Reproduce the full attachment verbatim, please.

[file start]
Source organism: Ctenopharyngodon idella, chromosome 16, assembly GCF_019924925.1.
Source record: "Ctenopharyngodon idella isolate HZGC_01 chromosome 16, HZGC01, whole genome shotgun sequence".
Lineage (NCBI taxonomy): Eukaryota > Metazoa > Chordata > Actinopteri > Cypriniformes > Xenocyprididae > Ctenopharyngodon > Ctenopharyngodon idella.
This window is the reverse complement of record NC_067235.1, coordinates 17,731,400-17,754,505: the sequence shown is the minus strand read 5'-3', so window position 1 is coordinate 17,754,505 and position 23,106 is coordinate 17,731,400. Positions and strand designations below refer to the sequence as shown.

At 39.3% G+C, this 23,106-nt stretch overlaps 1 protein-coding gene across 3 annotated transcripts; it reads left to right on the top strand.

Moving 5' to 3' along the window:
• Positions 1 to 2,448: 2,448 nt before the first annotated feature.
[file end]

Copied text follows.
Source organism: Ctenopharyngodon idella, chromosome 16, assembly GCF_019924925.1.
Source record: "Ctenopharyngodon idella isolate HZGC_01 chromosome 16, HZGC01, whole genome shotgun sequence".
Lineage (NCBI taxonomy): Eukaryota > Metazoa > Chordata > Actinopteri > Cypriniformes > Xenocyprididae > Ctenopharyngodon > Ctenopharyngodon idella.
This window is the reverse complement of record NC_067235.1, coordinates 17,731,400-17,754,505: the sequence shown is the minus strand read 5'-3', so window position 1 is coordinate 17,754,505 and position 23,106 is coordinate 17,731,400. Positions and strand designations below refer to the sequence as shown.

At 39.3% G+C, this 23,106-nt stretch overlaps 1 protein-coding gene across 3 annotated transcripts; it reads left to right on the top strand.

Moving 5' to 3' along the window:
• Positions 1 to 2,448: 2,448 nt before the first annotated feature.